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My code is as follows:

SET @var = (SELECT var FROM dbo.varDB WHERE varName = @varName)

IF (@@ROWCOUNT > 0)
    BEGIN
        //carry out insert
    END

Am I right in saying this will always return a 1 for @@ROWCOUNT as it carries out an assignment last?

If so, what would be the most elegant solution to allow me to:

  • Create variable with the result from my query stored in it
  • Test if the query returns any results
share|improve this question
2  
Have you tried the above set statement when there are 0, 1 and more than one matching rows? – Shannon Severance Apr 30 '12 at 14:17
up vote 6 down vote accepted

The reason it returns one is because you've assigned exactly one value (some arbitrary value). You should be using EXISTS instead of doing a manual count anyway, as @Sive suggests. The reason is that EXISTS can perform no worse than COUNT, and in the use case you're describing, it doesn't really matter what the actual count is anyway. You want to know if the count is zero or greater than zero.

The problem with assigning that value to a variable in the way you've done it, is what happens if there are multiple rows that match? Let's try it:

DECLARE @foo TABLE([var] INT, varname SYSNAME);
INSERT @foo VALUES (1,N'bob'),(2,N'bob');
DECLARE @var INT;
SET @var = (SELECT [var] FROM @foo WHERE varname = N'bob

Result:

Msg 512, Level 16, State 1, Line 4
Subquery returned more than 1 value. This is not permitted when the subquery follows =, !=, <, <= , >, >= or when the subquery is used as an expression.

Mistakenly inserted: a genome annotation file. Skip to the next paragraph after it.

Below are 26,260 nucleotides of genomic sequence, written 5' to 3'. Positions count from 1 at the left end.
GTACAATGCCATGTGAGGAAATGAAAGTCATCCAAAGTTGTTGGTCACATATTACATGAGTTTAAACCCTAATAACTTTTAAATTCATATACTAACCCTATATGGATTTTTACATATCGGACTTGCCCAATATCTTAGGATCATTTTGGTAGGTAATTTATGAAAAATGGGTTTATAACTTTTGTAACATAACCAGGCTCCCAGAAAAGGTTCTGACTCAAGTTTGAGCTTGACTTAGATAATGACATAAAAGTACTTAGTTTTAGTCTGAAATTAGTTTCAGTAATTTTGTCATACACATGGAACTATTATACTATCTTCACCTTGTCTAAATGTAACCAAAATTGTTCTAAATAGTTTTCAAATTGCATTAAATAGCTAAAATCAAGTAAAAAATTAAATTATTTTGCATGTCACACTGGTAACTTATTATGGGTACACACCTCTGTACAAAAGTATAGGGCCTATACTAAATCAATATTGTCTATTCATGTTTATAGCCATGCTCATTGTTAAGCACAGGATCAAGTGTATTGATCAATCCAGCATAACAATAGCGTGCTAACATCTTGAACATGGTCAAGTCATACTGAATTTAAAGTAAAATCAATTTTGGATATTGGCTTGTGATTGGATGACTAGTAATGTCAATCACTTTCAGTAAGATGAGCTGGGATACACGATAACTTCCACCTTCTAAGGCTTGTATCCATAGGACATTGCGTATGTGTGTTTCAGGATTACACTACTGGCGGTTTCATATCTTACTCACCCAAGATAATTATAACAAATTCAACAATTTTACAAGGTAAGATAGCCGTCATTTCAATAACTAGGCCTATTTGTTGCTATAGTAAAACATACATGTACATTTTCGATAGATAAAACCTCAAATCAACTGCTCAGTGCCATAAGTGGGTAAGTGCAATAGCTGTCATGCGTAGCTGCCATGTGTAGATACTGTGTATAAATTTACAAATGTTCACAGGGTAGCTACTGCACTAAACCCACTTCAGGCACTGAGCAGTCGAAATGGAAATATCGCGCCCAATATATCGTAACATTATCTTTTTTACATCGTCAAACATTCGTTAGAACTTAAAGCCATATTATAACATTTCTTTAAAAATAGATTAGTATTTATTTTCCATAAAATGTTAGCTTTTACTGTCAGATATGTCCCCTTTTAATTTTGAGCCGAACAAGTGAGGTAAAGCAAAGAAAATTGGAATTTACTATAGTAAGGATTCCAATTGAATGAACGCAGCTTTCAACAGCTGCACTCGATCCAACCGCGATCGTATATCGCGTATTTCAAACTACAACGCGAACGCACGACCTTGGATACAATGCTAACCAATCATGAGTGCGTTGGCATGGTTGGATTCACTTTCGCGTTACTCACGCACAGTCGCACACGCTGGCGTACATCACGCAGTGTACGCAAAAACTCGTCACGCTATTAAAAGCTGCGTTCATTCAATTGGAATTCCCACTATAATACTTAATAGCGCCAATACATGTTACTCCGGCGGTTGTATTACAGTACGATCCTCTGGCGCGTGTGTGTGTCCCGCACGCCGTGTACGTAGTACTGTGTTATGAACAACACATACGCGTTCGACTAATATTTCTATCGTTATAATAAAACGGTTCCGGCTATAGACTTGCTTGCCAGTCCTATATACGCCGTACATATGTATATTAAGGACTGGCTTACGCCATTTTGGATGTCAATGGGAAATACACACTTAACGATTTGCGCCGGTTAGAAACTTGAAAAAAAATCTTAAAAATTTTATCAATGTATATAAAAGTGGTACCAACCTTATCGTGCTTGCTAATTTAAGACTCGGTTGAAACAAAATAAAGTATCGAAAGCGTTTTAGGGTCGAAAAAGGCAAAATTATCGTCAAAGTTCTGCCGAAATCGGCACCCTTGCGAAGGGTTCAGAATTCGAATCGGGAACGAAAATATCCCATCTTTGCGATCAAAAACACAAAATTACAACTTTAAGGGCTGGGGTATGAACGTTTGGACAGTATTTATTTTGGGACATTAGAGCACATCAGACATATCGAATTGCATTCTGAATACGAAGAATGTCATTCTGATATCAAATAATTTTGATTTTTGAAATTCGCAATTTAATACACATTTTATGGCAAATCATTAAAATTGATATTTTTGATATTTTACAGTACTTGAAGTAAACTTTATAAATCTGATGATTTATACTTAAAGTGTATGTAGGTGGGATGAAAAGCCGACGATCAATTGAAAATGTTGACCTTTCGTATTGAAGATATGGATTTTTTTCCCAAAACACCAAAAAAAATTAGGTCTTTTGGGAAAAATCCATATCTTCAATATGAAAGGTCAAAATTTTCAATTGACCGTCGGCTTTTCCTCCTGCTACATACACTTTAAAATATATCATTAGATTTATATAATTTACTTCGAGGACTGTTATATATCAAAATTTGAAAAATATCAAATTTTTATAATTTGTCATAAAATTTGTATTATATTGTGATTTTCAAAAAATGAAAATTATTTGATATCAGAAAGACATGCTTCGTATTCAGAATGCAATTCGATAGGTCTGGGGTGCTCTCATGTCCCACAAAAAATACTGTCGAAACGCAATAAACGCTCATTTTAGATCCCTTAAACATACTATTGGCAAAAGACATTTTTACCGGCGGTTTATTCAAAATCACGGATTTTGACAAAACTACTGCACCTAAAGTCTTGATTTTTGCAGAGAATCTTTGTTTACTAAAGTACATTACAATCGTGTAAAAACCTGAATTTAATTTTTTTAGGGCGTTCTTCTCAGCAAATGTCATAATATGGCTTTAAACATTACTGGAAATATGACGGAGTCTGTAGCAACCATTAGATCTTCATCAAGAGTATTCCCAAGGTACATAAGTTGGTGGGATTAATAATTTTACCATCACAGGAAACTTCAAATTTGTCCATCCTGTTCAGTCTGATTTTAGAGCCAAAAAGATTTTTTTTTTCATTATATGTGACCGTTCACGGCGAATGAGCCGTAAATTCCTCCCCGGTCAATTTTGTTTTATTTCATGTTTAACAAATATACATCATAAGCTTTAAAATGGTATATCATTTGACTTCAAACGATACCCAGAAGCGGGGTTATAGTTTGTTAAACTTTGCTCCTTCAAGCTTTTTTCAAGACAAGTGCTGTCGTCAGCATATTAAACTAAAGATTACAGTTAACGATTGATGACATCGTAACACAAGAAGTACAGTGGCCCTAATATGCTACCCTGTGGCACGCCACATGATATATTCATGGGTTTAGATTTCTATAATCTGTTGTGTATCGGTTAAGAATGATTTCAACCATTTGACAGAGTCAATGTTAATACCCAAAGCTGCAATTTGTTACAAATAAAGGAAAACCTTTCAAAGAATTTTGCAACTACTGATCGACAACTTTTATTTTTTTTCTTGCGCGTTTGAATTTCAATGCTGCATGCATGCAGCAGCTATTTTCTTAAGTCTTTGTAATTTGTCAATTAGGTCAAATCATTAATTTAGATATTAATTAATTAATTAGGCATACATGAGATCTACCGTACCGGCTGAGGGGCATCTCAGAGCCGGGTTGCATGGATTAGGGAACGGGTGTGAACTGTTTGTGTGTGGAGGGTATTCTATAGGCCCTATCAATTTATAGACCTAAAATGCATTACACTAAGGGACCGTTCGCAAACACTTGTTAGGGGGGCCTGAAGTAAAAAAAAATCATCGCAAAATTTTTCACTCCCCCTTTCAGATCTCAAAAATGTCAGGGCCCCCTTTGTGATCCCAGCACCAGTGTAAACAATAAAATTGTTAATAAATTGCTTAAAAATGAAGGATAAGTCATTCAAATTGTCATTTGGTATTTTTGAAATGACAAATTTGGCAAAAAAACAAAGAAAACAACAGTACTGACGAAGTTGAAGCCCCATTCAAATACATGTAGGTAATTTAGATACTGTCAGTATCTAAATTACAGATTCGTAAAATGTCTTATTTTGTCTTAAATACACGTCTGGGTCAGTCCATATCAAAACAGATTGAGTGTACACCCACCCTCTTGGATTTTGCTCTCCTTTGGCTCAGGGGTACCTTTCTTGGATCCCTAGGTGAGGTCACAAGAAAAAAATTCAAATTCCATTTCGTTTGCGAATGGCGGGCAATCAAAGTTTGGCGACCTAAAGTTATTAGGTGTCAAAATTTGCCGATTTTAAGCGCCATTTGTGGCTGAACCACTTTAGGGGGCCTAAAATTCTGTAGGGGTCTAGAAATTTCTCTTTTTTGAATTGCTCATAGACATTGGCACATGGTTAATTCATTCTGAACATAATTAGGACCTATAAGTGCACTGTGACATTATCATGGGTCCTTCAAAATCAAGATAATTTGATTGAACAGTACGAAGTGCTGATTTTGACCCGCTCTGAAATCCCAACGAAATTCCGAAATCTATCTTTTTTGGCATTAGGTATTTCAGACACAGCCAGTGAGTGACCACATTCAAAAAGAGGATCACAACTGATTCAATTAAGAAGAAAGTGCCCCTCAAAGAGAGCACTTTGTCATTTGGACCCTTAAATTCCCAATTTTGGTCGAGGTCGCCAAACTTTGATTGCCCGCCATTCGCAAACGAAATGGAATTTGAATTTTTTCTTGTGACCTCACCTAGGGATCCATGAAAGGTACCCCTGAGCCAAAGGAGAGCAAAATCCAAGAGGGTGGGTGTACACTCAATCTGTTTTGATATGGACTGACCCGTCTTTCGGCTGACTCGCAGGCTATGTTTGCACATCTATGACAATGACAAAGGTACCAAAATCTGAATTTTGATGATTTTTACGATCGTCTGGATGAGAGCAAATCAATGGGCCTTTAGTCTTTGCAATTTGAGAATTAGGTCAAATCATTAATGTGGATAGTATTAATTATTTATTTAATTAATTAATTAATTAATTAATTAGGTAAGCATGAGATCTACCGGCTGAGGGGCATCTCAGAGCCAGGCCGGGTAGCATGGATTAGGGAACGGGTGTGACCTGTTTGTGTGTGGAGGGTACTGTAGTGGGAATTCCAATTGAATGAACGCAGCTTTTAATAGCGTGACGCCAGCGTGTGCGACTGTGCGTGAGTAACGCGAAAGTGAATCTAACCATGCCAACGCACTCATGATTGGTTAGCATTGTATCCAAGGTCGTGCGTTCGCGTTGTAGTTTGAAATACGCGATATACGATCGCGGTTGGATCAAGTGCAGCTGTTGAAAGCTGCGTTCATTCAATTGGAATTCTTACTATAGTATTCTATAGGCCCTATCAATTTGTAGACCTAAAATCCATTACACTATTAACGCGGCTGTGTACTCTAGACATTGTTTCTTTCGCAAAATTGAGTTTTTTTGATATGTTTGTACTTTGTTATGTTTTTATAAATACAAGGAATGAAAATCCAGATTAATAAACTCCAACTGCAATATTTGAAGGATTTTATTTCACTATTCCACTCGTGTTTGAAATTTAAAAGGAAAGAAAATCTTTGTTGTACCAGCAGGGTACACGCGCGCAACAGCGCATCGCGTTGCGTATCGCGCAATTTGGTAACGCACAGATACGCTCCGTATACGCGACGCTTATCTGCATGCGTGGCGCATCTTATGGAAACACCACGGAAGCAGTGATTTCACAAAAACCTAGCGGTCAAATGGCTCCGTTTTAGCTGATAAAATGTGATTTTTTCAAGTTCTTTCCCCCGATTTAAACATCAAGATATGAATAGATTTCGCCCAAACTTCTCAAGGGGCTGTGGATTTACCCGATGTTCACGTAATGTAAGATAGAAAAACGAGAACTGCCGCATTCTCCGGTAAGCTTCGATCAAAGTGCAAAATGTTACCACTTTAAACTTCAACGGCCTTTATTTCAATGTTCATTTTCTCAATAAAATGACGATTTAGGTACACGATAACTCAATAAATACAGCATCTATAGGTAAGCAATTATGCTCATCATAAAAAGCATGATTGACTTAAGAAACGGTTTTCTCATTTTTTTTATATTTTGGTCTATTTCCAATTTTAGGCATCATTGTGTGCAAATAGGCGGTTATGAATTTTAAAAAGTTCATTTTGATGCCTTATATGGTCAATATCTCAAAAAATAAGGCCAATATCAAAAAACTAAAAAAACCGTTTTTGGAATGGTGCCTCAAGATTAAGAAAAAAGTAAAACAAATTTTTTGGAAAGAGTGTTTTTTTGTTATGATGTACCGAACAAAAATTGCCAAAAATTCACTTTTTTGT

Now, if varname is unique, I would do this:

SELECT @var = [var] FROM dbo.varDB WHERE varName = @varName;
IF @var IS NOT NULL
BEGIN
    // carry out insert
END
ELSE
BEGIN
    PRINT 'Already existed! ' + RTRIM(@var);
END

If varname is not unique, then I'm not sure what you're going to do with a single value. Which one did it pull? Imagine this scenario:

DECLARE @foo TABLE([var] INT, varname SYSNAME);
INSERT @foo VALUES (3,N'bob'),(2,N'adam'),(1,N'bob');
DECLARE @var INT;
SELECT @var = [var] FROM @foo WHERE varname = N'bob';
PRINT @var;

Will @var be 1 or 3? Who knows? Why does it matter which one it is if you're only capturing one of potentially many values? Are you going to do something with that row but not the others?

In addition, if your intention is to insert data from this table, why not simply throw out the up-front check, the row count etc. and just say:

INSERT dbo.SomeTable(column1 --,...other columns
  SELECT var --,...other columns
  FROM dbo.varDB
  WHERE varName = @varName;

The insert won't happen if the row doesn't exist.

share|improve this answer

You can do something like this using EXISTS. This will check if at least one record exists for the given value in @varName before carrying out your statements enclosed between BEGIN and END.

Script:

 IF EXISTS (SELECT var FROM dbo.varDB WHERE varName = @varName)
    BEGIN
         //carry out insert
    END

MSDN Documentation: EXISTS (Transact-SQL)

Based on comments, update #1: